Searching for common ground

Chicago protests lack full story

Searching for common ground

Kelly Wynne, News Editor

If I’ve learned anything from my years as a reporter, it’s that there are three sides to every story. Sometimes there are four, five…twenty. It all depends on who you ask.

As News Editor, I have seen my fair share of he-said-she-said, and I know it can be difficult to find a middle ground, clear of bias and exaggeration.

The Chicago protests, in response of Laquan McDonald’s alleged fatal shooting by a Chicago police officer, stand as a perfect example of what I’m talking about.

The protests started on the night of Nov. 24 and picked up again during Black Friday shopping on Nov. 27. Video footage lingered on our local news stations. We saw crowds running, stores being blocked and lots of people huddling together for a purpose.

What I’ve come to realize is that no viewer knows the truth of what happened this past week. From those who joined the protests to those reporting it live, there has yet to be a consensus of what actually happened.

While news stations framed the defacement of Millennium Park’s Christmas tree an act of violence accelerating in the direction of rioting, protesters will tell you a select few, not involved with the main group of protesters, acted out only to be silenced by other protesters.

While protesters will tell you that police had their hands on activists, acting aggressive, cursing and flipping off protesters, there is no media evidence to support these claims. That’s not to say one side is incorrect; it’s just to show that no middle ground can be agreed on.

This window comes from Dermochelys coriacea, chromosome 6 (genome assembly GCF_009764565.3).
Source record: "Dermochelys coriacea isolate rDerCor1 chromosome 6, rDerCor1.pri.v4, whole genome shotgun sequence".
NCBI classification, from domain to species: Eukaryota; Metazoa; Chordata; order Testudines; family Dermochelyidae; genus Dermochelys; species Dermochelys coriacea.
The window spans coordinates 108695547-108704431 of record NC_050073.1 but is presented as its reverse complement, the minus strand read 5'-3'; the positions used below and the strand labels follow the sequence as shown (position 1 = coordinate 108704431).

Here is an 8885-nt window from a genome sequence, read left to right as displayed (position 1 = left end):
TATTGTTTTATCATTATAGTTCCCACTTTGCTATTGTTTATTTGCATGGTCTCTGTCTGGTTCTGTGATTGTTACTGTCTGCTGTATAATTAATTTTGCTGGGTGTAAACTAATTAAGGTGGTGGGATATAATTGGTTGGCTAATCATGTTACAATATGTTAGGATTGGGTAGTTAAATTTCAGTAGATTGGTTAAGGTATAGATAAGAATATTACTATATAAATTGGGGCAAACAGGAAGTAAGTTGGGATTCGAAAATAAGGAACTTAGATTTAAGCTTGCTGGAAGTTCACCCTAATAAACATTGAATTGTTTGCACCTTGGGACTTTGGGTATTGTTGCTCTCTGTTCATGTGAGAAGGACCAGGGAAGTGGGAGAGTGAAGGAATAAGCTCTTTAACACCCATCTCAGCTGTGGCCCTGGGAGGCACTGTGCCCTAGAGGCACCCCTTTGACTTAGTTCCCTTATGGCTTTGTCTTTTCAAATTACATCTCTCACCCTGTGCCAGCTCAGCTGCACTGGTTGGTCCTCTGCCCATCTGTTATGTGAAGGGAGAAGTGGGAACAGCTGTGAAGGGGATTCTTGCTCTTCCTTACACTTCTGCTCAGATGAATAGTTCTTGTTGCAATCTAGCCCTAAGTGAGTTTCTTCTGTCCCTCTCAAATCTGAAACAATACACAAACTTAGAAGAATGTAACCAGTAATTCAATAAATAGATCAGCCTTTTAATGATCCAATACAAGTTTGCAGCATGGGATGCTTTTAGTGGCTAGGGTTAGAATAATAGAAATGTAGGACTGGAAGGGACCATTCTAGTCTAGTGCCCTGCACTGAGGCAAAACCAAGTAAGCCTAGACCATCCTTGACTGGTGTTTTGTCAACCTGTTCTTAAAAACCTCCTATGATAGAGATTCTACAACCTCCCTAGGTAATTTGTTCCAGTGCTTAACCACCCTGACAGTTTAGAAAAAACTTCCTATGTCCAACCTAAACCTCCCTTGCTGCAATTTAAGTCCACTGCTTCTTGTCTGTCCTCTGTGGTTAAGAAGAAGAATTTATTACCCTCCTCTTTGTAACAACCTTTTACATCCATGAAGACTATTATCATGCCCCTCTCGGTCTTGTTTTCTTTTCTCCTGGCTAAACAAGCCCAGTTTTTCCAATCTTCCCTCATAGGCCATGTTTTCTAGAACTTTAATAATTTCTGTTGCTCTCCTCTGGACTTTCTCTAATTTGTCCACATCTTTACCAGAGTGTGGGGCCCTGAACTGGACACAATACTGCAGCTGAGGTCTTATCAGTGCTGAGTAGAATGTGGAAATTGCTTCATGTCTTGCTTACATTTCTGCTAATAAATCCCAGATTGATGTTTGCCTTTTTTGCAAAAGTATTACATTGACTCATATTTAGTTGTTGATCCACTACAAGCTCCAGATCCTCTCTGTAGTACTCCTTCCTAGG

As a news junkie, it frustrates me to no end hearing so many conflicting angles from those standing on the same grounds. I couldn’t help but jump to assume it was a case of bad news coverage, but I’ve realized what we have here is a clear case of split perspectives.

The media has a duty to inform the public of outrageous things happening around them. Imagine showing up to your beat, only to find a mob of people sprinting a block, then walking a block, continuously for hours. It’s no wonder footage was reused over and over as “breaking news.” It’s not out of reach to consider many of the headlines exaggerations created mainly to keep viewers checking in, now knowing that the anticipated violence never came.

It’s also not far fetched to call activist’s personal testimonies into question based on adrenaline in the moment. Being involved in any protest harvests strong opinions and draws strong-willed people, not to mention the emotional momentum generated when surrounded by a crowd of hundreds of people fighting for the same cause.

I’m sure, each side holds its truths, but also holds its tall tales.

We may never know the small details of who really said and did what this past week. What we do know is that nothing ever advanced to an uncontrollable level. While I don’t think blocking a highway or upscale retail store is necessary, for the most part, the way Chicago represented itself in the midst of true police brutality was more than impressive.

Even after learning that our city has paid off hundreds of millions of dollars in police case settlements, citizens chose to remain peaceful. Hopefully the peaceful mentality will be perceived as achievable for other cities experiencing similar situations.

I’m proud of the way Chicago handled such a large problem. Only 5 protesters were arrested over the week. No one was injured. While we don’t know many of the straight facts, we do know this: the peacefulness of the Chicago protests was incredible. It’s something I, and I’m sure many others, hope to inspire in other cities that feel the need to speak out against injustice.